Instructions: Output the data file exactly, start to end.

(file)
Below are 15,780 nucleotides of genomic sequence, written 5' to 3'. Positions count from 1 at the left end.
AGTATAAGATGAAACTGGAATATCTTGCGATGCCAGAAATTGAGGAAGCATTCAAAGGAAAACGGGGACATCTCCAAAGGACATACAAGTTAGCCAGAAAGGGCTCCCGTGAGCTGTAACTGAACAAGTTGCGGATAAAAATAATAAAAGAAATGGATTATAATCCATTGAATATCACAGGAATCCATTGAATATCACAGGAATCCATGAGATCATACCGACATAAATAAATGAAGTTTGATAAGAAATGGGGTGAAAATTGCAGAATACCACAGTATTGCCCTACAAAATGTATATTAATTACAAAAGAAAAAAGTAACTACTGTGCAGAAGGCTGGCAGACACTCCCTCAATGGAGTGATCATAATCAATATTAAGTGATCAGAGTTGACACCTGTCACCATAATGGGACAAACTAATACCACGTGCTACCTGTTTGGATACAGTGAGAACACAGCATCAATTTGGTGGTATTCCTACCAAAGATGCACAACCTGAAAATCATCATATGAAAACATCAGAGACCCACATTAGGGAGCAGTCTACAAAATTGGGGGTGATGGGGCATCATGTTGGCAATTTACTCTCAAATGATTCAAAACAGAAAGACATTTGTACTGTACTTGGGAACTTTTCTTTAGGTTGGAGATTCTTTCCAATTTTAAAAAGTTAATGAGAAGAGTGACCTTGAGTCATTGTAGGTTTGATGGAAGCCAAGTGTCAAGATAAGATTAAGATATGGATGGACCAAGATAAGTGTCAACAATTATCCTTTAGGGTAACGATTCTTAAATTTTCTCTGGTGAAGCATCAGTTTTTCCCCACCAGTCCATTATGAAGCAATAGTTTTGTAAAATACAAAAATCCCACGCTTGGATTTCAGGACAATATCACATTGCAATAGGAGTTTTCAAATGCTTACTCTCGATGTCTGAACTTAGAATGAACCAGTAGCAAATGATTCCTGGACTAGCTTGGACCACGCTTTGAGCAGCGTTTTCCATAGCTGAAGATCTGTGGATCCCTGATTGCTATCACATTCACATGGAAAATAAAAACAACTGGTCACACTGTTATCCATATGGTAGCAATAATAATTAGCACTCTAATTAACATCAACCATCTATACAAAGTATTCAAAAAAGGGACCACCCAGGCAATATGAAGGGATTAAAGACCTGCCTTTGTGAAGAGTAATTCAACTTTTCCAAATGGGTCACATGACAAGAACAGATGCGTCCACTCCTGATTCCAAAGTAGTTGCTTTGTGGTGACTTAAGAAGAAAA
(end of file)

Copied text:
Below are 15,780 nucleotides of genomic sequence, written 5' to 3'. Positions count from 1 at the left end.
AGTATAAGATGAAACTGGAATATCTTGCGATGCCAGAAATTGAGGAAGCATTCAAAGGAAAACGGGGACATCTCCAAAGGACATACAAGTTAGCCAGAAAGGGCTCCCGTGAGCTGTAACTGAACAAGTTGCGGATAAAAATAATAAAAGAAATGGATTATAATCCATTGAATATCACAGGAATCCATTGAATATCACAGGAATCCATGAGATCATACCGACATAAATAAATGAAGTTTGATAAGAAATGGGGTGAAAATTGCAGAATACCACAGTATTGCCCTACAAAATGTATATTAATTACAAAAGAAAAAAGTAACTACTGTGCAGAAGGCTGGCAGACACTCCCTCAATGGAGTGATCATAATCAATATTAAGTGATCAGAGTTGACACCTGTCACCATAATGGGACAAACTAATACCACGTGCTACCTGTTTGGATACAGTGAGAACACAGCATCAATTTGGTGGTATTCCTACCAAAGATGCACAACCTGAAAATCATCATATGAAAACATCAGAGACCCACATTAGGGAGCAGTCTACAAAATTGGGGGTGATGGGGCATCATGTTGGCAATTTACTCTCAAATGATTCAAAACAGAAAGACATTTGTACTGTACTTGGGAACTTTTCTTTAGGTTGGAGATTCTTTCCAATTTTAAAAAGTTAATGAGAAGAGTGACCTTGAGTCATTGTAGGTTTGATGGAAGCCAAGTGTCAAGATAAGATTAAGATATGGATGGACCAAGATAAGTGTCAACAATTATCCTTTAGGGTAACGATTCTTAAATTTTCTCTGGTGAAGCATCAGTTTTTCCCCACCAGTCCATTATGAAGCAATAGTTTTGTAAAATACAAAAATCCCACGCTTGGATTTCAGGACAATATCACATTGCAATAGGAGTTTTCAAATGCTTACTCTCGATGTCTGAACTTAGAATGAACCAGTAGCAAATGATTCCTGGACTAGCTTGGACCACGCTTTGAGCAGCGTTTTCCATAGCTGAAGATCTGTGGATCCCTGATTGCTATCACATTCACATGGAAAATAAAAACAACTGGTCACACTGTTATCCATATGGTAGCAATAATAATTAGCACTCTAATTAACATCAACCATCTATACAAAGTATTCAAAAAAGGGACCACCCAGGCAATATGAAGGGATTAAAGACCTGCCTTTGTGAAGAGTAATTCAACTTTTCCAAATGGGTCACATGACAAGAACAGATGCGTCCACTCCTGATTCCAAAGTAGTTGCTTTGTGGTGACTTAAGAAGAAAA